Book Description
The First UK printing published by John Murray, London in 1880. The BOOK is in Very Good+ condition with the original green cloth, spine lettered in gilt with gilt decorative border at ends, covers blind-stamped and original brown coated endpapers. The hinges are just beginning to split but the binding remains very tight. Some darkening to the spine and the lower half of the front cover. Age related edge-wear with some rubbing and fraying to the spine ends, corners and the rear lower edge. A few light marks to the rear boards. Free from inscriptions and erasures. Light toning to the page edges. The correct first issue, with 32 pp. inserted adverts dated May 1878 and with two lines of errata at the foot of page 'X'. With 196 woodcuts in the text, only 1,500 copies were initially printed. 'The book was an extension of Charles Darwin's work on climbing plants and it showed that the same mechanisms can be observed in plants in general. By extending the idea of irregular circumnutation the Darwins analysed the growth movement of plants in response to factors of the environment such as light, gravity, and wounds. In addition, they demonstrated that the mechanism of curvature in both roots and shoots was the result of differential growth rates. They could also confirm that the effect of the stimuli on the growth movement was indirect and that light and gravity act on some substance in the tip of the root and the shoot, which is transmitted to other parts of the plant. Francis Darwin later refined some of the experimental techniques and modified their theoretical conclusions' (ODNB). Scarce in such collectible condition.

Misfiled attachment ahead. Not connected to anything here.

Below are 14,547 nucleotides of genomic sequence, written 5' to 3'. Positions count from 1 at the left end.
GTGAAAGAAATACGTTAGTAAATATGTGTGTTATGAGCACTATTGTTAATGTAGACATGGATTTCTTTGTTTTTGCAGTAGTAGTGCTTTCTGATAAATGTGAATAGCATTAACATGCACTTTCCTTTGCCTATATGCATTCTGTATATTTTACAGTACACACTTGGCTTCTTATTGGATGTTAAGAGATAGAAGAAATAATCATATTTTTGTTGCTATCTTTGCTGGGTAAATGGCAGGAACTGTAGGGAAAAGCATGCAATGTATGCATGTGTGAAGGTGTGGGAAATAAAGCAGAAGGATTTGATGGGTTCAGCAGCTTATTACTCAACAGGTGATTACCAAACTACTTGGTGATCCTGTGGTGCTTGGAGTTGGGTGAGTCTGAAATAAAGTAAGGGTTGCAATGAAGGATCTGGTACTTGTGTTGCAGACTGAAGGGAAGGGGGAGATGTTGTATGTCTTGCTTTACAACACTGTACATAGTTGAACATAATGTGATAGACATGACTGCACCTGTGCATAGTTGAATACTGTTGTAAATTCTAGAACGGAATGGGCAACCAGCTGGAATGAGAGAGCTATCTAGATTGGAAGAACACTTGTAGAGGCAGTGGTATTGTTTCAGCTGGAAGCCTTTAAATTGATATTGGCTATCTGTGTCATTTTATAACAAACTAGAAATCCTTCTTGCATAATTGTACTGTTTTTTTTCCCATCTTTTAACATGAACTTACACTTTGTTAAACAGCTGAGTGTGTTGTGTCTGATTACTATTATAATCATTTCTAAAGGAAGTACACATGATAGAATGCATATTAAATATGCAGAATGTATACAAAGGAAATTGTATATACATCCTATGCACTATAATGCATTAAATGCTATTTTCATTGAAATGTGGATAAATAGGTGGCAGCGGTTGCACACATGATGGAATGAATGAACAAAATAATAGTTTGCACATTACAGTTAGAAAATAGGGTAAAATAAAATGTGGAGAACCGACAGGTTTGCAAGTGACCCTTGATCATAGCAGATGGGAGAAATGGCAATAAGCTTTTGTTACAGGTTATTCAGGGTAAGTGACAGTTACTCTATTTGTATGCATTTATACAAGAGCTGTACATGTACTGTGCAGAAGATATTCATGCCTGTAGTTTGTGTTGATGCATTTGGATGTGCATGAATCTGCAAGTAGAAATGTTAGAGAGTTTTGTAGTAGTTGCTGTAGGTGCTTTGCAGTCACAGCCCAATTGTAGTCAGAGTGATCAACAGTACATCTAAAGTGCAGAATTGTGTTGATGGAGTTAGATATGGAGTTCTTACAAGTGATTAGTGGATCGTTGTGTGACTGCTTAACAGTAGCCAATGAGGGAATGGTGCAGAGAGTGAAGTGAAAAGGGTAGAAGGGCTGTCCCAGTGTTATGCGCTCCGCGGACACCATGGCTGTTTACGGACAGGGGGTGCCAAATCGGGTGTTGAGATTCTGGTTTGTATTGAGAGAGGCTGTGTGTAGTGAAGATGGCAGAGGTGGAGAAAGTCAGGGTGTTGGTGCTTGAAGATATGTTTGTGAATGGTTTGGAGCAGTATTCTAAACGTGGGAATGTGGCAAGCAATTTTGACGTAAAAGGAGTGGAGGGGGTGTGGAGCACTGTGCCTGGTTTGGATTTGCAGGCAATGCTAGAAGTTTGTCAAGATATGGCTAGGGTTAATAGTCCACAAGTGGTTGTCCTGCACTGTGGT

Author Darwin, Charles
Date 1880
Binding Hardcover
Publisher John Murray, London
Condition Very Good++

Price: £1250.00

Offered by Ashton Rare Books

Friends of the PBFA

For £10 get free access to our fairs, updates from the PBFA and much more.


Membership of the PBFA is open to anyone who has been trading in antiquarian and second-hand books for a minimum of two years subject to certain criteria.
Find Out More